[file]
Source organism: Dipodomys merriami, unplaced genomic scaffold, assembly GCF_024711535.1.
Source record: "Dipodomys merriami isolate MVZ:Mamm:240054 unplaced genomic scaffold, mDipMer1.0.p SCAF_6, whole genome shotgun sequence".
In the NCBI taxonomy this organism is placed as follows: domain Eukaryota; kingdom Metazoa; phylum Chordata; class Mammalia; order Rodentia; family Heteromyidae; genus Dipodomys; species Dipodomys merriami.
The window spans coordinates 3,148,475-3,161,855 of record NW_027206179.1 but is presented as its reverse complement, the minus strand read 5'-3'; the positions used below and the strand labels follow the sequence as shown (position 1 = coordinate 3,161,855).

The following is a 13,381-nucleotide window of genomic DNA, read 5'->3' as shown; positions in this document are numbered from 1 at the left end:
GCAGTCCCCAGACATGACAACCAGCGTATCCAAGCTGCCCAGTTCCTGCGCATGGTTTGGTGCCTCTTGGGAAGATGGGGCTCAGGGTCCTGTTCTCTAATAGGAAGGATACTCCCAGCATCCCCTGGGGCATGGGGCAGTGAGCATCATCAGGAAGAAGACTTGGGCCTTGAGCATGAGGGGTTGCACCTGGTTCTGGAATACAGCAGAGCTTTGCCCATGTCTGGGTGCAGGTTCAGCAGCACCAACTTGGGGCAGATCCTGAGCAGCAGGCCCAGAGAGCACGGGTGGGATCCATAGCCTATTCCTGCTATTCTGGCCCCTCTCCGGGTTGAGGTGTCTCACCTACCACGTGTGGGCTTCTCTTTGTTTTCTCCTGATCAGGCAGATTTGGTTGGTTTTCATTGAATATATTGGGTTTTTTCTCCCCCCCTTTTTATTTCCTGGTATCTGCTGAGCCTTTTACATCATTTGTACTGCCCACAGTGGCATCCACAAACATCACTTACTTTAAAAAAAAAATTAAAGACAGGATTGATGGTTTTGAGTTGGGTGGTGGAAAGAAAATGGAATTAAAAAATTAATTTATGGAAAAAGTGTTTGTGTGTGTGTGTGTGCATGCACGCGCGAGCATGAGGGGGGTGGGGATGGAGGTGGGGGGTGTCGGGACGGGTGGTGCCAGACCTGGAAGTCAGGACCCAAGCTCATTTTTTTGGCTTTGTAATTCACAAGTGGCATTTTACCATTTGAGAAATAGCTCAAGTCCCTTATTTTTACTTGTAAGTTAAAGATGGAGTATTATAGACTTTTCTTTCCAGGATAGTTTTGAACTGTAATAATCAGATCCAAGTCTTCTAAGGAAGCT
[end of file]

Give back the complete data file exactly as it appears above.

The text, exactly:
Source organism: Dipodomys merriami, unplaced genomic scaffold, assembly GCF_024711535.1.
Source record: "Dipodomys merriami isolate MVZ:Mamm:240054 unplaced genomic scaffold, mDipMer1.0.p SCAF_6, whole genome shotgun sequence".
In the NCBI taxonomy this organism is placed as follows: domain Eukaryota; kingdom Metazoa; phylum Chordata; class Mammalia; order Rodentia; family Heteromyidae; genus Dipodomys; species Dipodomys merriami.
The window spans coordinates 3,148,475-3,161,855 of record NW_027206179.1 but is presented as its reverse complement, the minus strand read 5'-3'; the positions used below and the strand labels follow the sequence as shown (position 1 = coordinate 3,161,855).

The following is a 13,381-nucleotide window of genomic DNA, read 5'->3' as shown; positions in this document are numbered from 1 at the left end:
GCAGTCCCCAGACATGACAACCAGCGTATCCAAGCTGCCCAGTTCCTGCGCATGGTTTGGTGCCTCTTGGGAAGATGGGGCTCAGGGTCCTGTTCTCTAATAGGAAGGATACTCCCAGCATCCCCTGGGGCATGGGGCAGTGAGCATCATCAGGAAGAAGACTTGGGCCTTGAGCATGAGGGGTTGCACCTGGTTCTGGAATACAGCAGAGCTTTGCCCATGTCTGGGTGCAGGTTCAGCAGCACCAACTTGGGGCAGATCCTGAGCAGCAGGCCCAGAGAGCACGGGTGGGATCCATAGCCTATTCCTGCTATTCTGGCCCCTCTCCGGGTTGAGGTGTCTCACCTACCACGTGTGGGCTTCTCTTTGTTTTCTCCTGATCAGGCAGATTTGGTTGGTTTTCATTGAATATATTGGGTTTTTTCTCCCCCCCTTTTTATTTCCTGGTATCTGCTGAGCCTTTTACATCATTTGTACTGCCCACAGTGGCATCCACAAACATCACTTACTTTAAAAAAAAAATTAAAGACAGGATTGATGGTTTTGAGTTGGGTGGTGGAAAGAAAATGGAATTAAAAAATTAATTTATGGAAAAAGTGTTTGTGTGTGTGTGTGTGCATGCACGCGCGAGCATGAGGGGGGTGGGGATGGAGGTGGGGGGTGTCGGGACGGGTGGTGCCAGACCTGGAAGTCAGGACCCAAGCTCATTTTTTTGGCTTTGTAATTCACAAGTGGCATTTTACCATTTGAGAAATAGCTCAAGTCCCTTATTTTTACTTGTAAGTTAAAGATGGAGTATTATAGACTTTTCTTTCCAGGATAGTTTTGAACTGTAATAATCAGATCCAAGTCTTCTAAGGAAGCT